Singapore, Malaysia loosen Covid curbs at busy land crossing

Content image - Phnom Penh Post
Passengers wait to board a bus in Singapore to cross the border overland to Malaysia's southern state of Johor under the vaccinated travel lane (VTL) between the two countries.

Malaysia and Singapore eased coronavirus travel restrictions on one of the world’s busiest land borders on November 29 after nearly two years, allowing some vaccinated people to cross without quarantine.

Before the pandemic, about 300,000 people used to commute across the border from Malaysia every day to the neighbouring city-state, to work in areas ranging from public transport to electronics manufacturing.

But most travel was abruptly halted in March, 2020, leaving many who previously commuted, and other Malaysians in Singapore, effectively stuck there as they needed to continue working.

From November 29, vaccinated Singaporean and Malaysian citizens, those holding permanent residency status and work permits can cross the 1km causeway separating the countries without having to quarantine.

“I feel happy to be able to go back and meet my family finally after two years,” Eunice Teoh, a Malaysian getting the first bus from Singapore under the scheme, said.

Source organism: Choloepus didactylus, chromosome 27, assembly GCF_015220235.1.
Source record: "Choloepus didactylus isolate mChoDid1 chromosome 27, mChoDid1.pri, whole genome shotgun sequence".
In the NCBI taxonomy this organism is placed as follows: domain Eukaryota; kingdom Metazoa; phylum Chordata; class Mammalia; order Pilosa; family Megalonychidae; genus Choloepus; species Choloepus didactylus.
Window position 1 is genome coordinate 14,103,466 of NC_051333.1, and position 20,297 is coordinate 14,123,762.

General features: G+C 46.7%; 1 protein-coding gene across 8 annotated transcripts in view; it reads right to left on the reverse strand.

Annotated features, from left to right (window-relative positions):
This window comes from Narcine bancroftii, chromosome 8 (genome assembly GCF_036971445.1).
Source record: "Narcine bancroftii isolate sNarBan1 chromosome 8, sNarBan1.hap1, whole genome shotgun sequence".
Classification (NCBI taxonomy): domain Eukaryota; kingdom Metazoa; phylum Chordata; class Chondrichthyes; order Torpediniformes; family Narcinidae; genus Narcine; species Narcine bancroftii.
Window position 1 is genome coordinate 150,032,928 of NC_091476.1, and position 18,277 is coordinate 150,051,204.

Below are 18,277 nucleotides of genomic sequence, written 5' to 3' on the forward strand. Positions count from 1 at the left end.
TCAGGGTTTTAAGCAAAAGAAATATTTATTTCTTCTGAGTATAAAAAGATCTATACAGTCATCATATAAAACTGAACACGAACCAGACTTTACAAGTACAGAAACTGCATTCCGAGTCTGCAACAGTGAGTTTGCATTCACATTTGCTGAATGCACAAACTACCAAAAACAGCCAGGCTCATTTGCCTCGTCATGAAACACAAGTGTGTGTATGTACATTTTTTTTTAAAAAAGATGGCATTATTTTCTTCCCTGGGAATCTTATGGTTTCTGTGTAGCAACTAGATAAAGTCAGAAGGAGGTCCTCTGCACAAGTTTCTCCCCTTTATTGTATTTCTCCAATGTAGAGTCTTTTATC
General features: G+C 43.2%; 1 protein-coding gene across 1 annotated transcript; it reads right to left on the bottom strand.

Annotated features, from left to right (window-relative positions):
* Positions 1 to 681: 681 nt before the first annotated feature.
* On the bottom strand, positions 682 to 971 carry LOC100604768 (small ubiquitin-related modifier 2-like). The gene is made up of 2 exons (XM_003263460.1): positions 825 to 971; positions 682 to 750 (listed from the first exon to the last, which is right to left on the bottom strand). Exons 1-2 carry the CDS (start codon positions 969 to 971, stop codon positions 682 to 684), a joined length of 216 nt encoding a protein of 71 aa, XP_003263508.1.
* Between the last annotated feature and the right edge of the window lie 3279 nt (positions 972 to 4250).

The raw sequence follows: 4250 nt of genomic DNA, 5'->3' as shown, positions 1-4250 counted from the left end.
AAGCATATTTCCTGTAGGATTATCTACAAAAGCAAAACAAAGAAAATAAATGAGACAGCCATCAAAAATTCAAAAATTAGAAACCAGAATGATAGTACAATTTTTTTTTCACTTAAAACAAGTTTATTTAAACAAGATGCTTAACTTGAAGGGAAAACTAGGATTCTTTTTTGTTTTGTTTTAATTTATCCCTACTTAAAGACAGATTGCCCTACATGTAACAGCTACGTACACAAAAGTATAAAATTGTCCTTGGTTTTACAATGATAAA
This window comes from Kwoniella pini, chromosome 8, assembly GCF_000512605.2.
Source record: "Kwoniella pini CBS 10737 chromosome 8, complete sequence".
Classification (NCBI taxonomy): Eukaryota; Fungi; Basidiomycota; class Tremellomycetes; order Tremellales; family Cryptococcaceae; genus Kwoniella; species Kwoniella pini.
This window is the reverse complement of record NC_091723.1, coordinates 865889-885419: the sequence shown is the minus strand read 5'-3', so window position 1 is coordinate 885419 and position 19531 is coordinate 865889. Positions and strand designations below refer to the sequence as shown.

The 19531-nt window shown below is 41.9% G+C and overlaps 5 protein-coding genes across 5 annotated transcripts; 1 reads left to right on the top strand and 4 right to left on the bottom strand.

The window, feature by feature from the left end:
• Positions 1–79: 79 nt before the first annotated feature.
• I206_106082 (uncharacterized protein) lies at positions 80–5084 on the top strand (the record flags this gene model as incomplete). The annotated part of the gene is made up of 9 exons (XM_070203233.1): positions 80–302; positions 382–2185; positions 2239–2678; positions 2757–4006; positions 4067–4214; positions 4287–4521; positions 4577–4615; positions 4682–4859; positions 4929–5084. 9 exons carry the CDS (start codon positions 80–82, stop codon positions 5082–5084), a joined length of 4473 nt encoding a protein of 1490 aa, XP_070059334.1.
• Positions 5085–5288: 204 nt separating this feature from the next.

“I do feel a bit nervous because this is the first batch, and I’m not really sure what will happen,” added the 28-year-old, who works in finance and was heading to the Malaysian state of Pahang.

Initially, around 3,000 people a day will be able to cross using special bus services, and will have to take virus tests.

Officials say the first stage is aimed at workers who have been unable to see families for some time, and they plan to expand it later to other groups.

Counting down the days

Malaysian Prime Minister Ismail Sabri Yaakob made an official visit to the city-state to mark the start of the initiative, doing a fist-bump with Singapore counterpart Lee Hsien Loong as they met at a border checkpoint on the causeway.

Restrictions were also eased on November 29 on air travel, with vaccinated people allowed to fly between the countries’ main airports without quarantining.

Christine Soong was heading from Malaysia to visit family members in Singapore.

“I have three [grandchildren] and they all miss me so much, so they’re very excited,” the 69-year-old said at Kuala Lumpur airport.

“They’ve been counting down the days since we booked the flight.”

Prior to the easing of curbs, citizens and some other groups were still allowed to travel between the neighbours, but they had to quarantine on arrival.

Both Malaysia and Singapore – which were part of the same country during a stormy, two-year union in the 1960s – have high vaccination rates.

Singapore’s outbreak has been mild by global standards, although Malaysia faced a serious wave this year driven by the Delta variant.

Malaysians have long been a key part of the workforce of wealthier Singapore, which has a population of just 5.5 million, and then can typically earn higher salaries than back home.

The easing of curbs comes despite the emergence last week of the heavily mutated Omicron strain, which is starting to spread around the world.